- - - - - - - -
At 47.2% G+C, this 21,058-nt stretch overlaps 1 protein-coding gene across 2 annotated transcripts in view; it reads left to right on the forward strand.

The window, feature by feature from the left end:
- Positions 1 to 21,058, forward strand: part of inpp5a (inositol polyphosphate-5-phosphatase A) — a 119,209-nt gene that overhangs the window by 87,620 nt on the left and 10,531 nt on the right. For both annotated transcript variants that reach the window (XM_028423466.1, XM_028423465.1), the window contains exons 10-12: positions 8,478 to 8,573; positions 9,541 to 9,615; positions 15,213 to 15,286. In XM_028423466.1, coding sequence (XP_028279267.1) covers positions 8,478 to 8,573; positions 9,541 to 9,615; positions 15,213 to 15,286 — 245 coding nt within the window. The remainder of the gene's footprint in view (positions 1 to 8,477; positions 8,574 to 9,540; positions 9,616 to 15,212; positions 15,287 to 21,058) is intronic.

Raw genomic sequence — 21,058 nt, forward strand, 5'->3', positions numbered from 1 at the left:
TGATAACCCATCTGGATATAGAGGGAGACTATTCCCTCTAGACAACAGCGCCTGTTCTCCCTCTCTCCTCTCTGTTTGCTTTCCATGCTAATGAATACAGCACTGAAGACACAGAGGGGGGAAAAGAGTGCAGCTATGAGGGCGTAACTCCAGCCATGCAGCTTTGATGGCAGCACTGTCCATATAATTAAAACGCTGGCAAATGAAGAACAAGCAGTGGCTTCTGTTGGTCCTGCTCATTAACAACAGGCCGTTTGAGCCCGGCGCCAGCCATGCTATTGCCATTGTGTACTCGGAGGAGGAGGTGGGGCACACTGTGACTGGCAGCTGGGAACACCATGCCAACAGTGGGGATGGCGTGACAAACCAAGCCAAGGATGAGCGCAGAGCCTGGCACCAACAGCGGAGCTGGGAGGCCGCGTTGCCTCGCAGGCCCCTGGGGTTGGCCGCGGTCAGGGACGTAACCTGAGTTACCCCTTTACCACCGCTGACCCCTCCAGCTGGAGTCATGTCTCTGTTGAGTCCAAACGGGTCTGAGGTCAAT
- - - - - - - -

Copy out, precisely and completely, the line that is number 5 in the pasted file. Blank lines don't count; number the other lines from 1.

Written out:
TGATAACCCATCTGGATATAGAGGGAGACTATTCCCTCTAGACAACAGCGCCTGTTCTCCCTCTCTCCTCTCTGTTTGCTTTCCATGCTAATGAATACAGCACTGAAGACACAGAGGGGGGAAAAGAGTGCAGCTATGAGGGCGTAACTCCAGCCATGCAGCTTTGATGGCAGCACTGTCCATATAATTAAAACGCTGGCAAATGAAGAACAAGCAGTGGCTTCTGTTGGTCCTGCTCATTAACAACAGGCCGTTTGAGCCCGGCGCCAGCCATGCTATTGCCATTGTGTACTCGGAGGAGGAGGTGGGGCACACTGTGACTGGCAGCTGGGAACACCATGCCAACAGTGGGGATGGCGTGACAAACCAAGCCAAGGATGAGCGCAGAGCCTGGCACCAACAGCGGAGCTGGGAGGCCGCGTTGCCTCGCAGGCCCCTGGGGTTGGCCGCGGTCAGGGACGTAACCTGAGTTACCCCTTTACCACCGCTGACCCCTCCAGCTGGAGTCATGTCTCTGTTGAGTCCAAACGGGTCTGAGGTCAAT